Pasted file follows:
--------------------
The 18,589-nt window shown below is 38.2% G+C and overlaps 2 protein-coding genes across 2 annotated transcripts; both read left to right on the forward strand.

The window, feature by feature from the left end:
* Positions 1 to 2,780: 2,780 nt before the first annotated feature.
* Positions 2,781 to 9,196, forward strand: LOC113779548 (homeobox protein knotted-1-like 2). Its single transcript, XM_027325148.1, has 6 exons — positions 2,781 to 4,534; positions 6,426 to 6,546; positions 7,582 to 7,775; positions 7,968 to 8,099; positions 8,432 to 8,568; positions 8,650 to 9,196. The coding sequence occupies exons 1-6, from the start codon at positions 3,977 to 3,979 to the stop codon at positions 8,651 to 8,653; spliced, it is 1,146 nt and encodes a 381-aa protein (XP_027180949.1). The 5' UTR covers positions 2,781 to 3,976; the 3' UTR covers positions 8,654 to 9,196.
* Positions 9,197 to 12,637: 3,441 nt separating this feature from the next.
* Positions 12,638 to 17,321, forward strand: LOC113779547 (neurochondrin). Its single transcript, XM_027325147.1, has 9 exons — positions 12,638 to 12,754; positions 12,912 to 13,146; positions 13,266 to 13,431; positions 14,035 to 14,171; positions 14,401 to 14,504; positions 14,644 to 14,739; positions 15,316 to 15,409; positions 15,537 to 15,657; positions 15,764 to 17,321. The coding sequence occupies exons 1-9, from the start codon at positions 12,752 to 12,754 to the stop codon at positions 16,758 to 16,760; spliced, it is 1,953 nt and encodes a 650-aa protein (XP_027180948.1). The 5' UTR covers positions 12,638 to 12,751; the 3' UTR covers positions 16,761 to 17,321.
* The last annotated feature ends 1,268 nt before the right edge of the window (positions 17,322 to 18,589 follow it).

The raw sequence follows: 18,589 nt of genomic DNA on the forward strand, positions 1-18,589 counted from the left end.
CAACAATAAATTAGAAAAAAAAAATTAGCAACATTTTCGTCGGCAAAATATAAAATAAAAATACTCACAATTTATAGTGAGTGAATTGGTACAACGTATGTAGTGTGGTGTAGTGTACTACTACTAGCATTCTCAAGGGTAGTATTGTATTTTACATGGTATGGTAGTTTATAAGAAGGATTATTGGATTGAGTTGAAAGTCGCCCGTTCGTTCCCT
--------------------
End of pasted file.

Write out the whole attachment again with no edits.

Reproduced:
The 18,589-nt window shown below is 38.2% G+C and overlaps 2 protein-coding genes across 2 annotated transcripts; both read left to right on the forward strand.

The window, feature by feature from the left end:
* Positions 1 to 2,780: 2,780 nt before the first annotated feature.
* Positions 2,781 to 9,196, forward strand: LOC113779548 (homeobox protein knotted-1-like 2). Its single transcript, XM_027325148.1, has 6 exons — positions 2,781 to 4,534; positions 6,426 to 6,546; positions 7,582 to 7,775; positions 7,968 to 8,099; positions 8,432 to 8,568; positions 8,650 to 9,196. The coding sequence occupies exons 1-6, from the start codon at positions 3,977 to 3,979 to the stop codon at positions 8,651 to 8,653; spliced, it is 1,146 nt and encodes a 381-aa protein (XP_027180949.1). The 5' UTR covers positions 2,781 to 3,976; the 3' UTR covers positions 8,654 to 9,196.
* Positions 9,197 to 12,637: 3,441 nt separating this feature from the next.
* Positions 12,638 to 17,321, forward strand: LOC113779547 (neurochondrin). Its single transcript, XM_027325147.1, has 9 exons — positions 12,638 to 12,754; positions 12,912 to 13,146; positions 13,266 to 13,431; positions 14,035 to 14,171; positions 14,401 to 14,504; positions 14,644 to 14,739; positions 15,316 to 15,409; positions 15,537 to 15,657; positions 15,764 to 17,321. The coding sequence occupies exons 1-9, from the start codon at positions 12,752 to 12,754 to the stop codon at positions 16,758 to 16,760; spliced, it is 1,953 nt and encodes a 650-aa protein (XP_027180948.1). The 5' UTR covers positions 12,638 to 12,751; the 3' UTR covers positions 16,761 to 17,321.
* The last annotated feature ends 1,268 nt before the right edge of the window (positions 17,322 to 18,589 follow it).

The raw sequence follows: 18,589 nt of genomic DNA on the forward strand, positions 1-18,589 counted from the left end.
CAACAATAAATTAGAAAAAAAAAATTAGCAACATTTTCGTCGGCAAAATATAAAATAAAAATACTCACAATTTATAGTGAGTGAATTGGTACAACGTATGTAGTGTGGTGTAGTGTACTACTACTAGCATTCTCAAGGGTAGTATTGTATTTTACATGGTATGGTAGTTTATAAGAAGGATTATTGGATTGAGTTGAAAGTCGCCCGTTCGTTCCCT